Sector

Operational
Control - 2019

Operational
Control - 2020
Equity - 2019 Equity - 2020
Downstream (including shipping and oil sands) 7.3 7.0 8.0 7.1
Upstream 1.1 0.6 1.2 0.7
Integrated Gas & Renewables and Energy Solutions 1.6 1.5 1.1 1.0
Other 0.2 0.1 0.2 0.1

Emissions intensity

Below we report GHG emission intensities for Upstream and Integrated Gas, refining and chemical facilities under our operational control (100% of direct (Scope 1) and energy indirect (Scope 2) GHG emissions normalised by an appropriate production value).

Emissions Intensity  Units of measure 2019 2020
Upstream and Integrated Gas [A] Tonne CO2 equivalent / tonne of hydrocarbon production available for sale 0.168 0.159
Chemicals [B] Tonne CO2 equivalent / tonne of steam cracker high value chemicals produced 1.04 0.98
Refineries [C] Tonne CO2 equivalent / UEDCTM 1.06 1.05

[A] In tonnes of total direct and energy indirect GHG emissions per tonne of oil and gas available for sale, liquefied natural gas and gas-to-liquids production in Integrated Gas and Upstream.

[B] High value chemicals include olefin products (ethylene and propylene) plus the contained butadiene, benzene, acetylene, and high purity hydrogen production.

[C] UEDCTM (Utilised Equivalent Distillation Capacity) is a proprietary metric of Solomon Associates. It is a complexity-weighted normalisation parameter that reflects the operating cost intensity of a refinery based on size and configuration of its particular mix of process and non-process facilities.

GHG Assurance

GHG assurance

We undertake external verification of our operational control and equity GHG data to a level of limited assurance at the Shell Group and business level. The operational control verification for the previous year’s data is undertaken in February and the equity work is undertaken in May. The assurance statements become available in March and June respectively.

1. Limited assurance of the 2020 direct and energy indirect data under operational control

2. Limited assurance of the 2020 Scope 3 emissions included in Net Carbon Footprint

3. Limited assurance of the 2020 direct and energy indirect data on an equity basis

In addition, we undertake external verification to a level of reasonable assurance at the majority of the major installations where we have operational control. The reasonable assurance audits at the major installations are conducted under the local regulated scheme or in the absence of regulation under Shell’s own program which uses external auditors from a variety of organisations.

Reasonable assurance of the 2020 direct and energy indirect data under operational control

Challenges with equity data

Approximately one quarter of the equity data comes from sources outside our data systems and carries potentially greater uncertainty. The quantification and hence verification of equity emissions takes longer than operational control emissions as we are dependent on receiving data from other parties and reporting timelines vary.

Net Carbon Footprint Assurance

NCF assurance

Shell’s carbon intensity is measured using the Net Carbon Footprint (NCF) metric and methodology. The intensity is determined by first estimating the individual emissions intensities for each of the energy product supply chains in Shell’s portfolio; this is done using established lifecycle analysis principles and includes both the emissions associated with the production and processing of energy products and the emissions associated with their use.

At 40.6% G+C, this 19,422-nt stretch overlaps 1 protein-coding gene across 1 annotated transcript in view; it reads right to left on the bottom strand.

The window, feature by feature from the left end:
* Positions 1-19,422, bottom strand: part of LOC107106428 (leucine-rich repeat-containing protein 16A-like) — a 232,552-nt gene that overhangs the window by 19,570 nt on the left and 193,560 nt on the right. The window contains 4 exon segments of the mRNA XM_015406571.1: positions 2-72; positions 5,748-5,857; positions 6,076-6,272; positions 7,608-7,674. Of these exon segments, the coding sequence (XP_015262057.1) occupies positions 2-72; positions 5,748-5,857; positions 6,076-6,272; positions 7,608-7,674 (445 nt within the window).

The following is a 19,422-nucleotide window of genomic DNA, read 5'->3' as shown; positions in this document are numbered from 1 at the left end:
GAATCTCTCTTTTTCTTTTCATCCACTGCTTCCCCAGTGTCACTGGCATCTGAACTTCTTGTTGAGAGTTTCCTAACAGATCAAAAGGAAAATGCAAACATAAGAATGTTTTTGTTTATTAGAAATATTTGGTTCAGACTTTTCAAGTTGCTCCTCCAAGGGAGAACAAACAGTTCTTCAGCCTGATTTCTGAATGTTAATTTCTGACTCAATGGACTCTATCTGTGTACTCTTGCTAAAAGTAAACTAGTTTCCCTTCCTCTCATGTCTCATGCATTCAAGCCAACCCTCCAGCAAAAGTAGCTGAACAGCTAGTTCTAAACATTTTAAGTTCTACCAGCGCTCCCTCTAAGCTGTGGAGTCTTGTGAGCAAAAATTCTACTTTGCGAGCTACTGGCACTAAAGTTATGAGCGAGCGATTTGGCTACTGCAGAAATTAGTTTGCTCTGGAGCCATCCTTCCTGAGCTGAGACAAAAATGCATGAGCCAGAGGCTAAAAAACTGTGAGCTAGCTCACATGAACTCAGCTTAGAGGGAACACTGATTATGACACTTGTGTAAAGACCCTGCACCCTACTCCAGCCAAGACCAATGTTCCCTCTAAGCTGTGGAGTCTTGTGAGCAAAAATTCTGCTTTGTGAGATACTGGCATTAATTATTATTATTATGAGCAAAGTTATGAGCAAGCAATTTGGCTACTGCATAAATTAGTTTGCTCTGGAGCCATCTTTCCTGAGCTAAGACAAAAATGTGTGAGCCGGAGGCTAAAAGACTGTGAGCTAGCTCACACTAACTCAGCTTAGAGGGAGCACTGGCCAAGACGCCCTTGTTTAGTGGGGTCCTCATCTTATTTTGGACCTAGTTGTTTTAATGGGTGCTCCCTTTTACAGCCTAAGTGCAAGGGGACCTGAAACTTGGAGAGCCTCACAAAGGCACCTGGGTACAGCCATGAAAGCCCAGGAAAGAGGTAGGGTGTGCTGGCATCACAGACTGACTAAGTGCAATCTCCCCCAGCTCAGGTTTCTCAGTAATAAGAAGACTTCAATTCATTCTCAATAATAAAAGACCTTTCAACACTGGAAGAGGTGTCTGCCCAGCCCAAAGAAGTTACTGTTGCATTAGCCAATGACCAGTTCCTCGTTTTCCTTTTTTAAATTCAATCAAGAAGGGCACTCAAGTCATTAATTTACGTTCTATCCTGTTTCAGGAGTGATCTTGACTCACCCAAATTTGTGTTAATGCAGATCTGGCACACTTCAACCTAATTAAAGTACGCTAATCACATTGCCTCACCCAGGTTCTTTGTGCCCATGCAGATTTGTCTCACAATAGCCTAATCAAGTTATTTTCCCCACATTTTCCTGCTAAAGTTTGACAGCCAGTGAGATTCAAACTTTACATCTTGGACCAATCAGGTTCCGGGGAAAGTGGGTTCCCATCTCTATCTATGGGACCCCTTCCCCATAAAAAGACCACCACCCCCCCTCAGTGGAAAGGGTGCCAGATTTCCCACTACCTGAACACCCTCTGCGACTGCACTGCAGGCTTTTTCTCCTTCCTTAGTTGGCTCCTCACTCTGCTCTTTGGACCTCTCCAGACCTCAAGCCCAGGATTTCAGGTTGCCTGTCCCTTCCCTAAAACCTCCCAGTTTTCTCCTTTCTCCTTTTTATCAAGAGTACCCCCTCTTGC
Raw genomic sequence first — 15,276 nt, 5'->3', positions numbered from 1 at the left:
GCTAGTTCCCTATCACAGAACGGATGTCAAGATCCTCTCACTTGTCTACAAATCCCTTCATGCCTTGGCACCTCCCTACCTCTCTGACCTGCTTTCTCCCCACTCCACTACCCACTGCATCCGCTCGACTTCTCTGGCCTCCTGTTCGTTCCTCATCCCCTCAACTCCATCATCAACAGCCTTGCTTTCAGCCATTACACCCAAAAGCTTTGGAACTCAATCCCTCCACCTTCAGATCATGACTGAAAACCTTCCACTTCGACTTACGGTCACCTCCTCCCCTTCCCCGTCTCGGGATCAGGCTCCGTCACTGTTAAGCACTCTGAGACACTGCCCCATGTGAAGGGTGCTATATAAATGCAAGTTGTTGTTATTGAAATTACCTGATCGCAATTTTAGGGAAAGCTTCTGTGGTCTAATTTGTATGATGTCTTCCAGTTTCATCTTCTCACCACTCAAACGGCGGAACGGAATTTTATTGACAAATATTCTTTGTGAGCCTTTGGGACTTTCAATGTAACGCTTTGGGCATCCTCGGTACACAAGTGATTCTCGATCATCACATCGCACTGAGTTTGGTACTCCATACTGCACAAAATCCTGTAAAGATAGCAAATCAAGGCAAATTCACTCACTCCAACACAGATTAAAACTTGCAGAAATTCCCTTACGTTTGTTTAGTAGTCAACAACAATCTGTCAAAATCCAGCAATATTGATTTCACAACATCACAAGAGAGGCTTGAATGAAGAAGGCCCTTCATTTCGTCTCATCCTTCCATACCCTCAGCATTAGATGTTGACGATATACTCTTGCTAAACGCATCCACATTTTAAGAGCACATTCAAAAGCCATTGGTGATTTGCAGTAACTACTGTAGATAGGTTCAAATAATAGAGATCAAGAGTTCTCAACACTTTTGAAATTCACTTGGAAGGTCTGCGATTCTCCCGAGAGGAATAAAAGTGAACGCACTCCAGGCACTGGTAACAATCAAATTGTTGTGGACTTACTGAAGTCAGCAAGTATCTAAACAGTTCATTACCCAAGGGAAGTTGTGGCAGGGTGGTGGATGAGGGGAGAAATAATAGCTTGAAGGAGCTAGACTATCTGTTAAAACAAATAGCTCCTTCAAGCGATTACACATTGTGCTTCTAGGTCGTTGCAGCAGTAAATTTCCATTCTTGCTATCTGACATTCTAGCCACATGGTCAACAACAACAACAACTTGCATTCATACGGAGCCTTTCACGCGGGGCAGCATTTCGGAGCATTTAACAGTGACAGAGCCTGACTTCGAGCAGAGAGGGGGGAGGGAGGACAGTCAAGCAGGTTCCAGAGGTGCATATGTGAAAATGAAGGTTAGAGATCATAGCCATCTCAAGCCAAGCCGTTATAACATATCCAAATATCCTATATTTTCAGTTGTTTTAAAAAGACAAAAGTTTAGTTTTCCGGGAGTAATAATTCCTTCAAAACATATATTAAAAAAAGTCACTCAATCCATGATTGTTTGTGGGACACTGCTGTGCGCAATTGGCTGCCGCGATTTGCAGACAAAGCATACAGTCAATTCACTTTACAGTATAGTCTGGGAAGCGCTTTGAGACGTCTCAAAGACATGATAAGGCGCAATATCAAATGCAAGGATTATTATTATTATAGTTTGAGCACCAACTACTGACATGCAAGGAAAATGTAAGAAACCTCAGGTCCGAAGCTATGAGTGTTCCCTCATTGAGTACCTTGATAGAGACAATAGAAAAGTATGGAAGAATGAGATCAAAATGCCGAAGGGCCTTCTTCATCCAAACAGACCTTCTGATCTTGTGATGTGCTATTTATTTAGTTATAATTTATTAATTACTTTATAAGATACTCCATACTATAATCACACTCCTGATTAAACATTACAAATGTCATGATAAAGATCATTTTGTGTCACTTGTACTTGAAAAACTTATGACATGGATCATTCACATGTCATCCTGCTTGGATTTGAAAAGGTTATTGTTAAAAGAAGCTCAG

The individual intensities are then aggregated into a single value, with the weighting for each product determined by its sales volume, emissions captured in sinks are deducted to give the final net value. We express our Net Carbon Footprint as the grams of CO2 equivalent per megajoule (gCO2e/MJ) produced for each unit of energy delivered to, and used by, a consumer.

We undertake external verification of our Net Carbon Footprint values to a level of limited assurance at the Shell Group level. This external verification takes place around February with the assurance statements becoming available in March.

  1. Limited assurance of the 2016 Net Carbon Footprint
  2. Limited assurance of the 2017 Net Carbon Footprint
  3. Limited assurance of the 2018 Net Carbon Footprint
  4. Limited assurance of the 2019 Net Carbon Footprint
  5. Limited assurance of the 2020 Net Carbon Footprint

Shell also submits the individual supply chain intensities for external assurance and the disaggregated NCF Assurance certificates below show the carbon intensity of our energy products from 2016 to 2020.

  1. Disaggregated NCF Assurance Statements 2016
  2. Disaggregated NCF Assurance Statements 2017
  3. Disaggregated NCF Assurance Statements 2018
  4. Disaggregated NCF Assurance Statements 2019
  5. Disaggregated NCF Assurance Statements 2020

Further information on Shell’s NCF methodology is available in the following report.

Net Carbon Footprint

 

TCFD

Shell welcomes the recommendations of the Task Force on Climate-related Financial Disclosures (TCFD)

The TCFD is a global initiative to get companies across all sectors to assess climate-related risks and opportunities. It recommends that companies disclose information in four areas: Governance, Strategy, Risk Management, Targets and Metrics. Shell supports the work and objectives of the TCFD. 

Shell discloses TCFD-relevant information through different channels: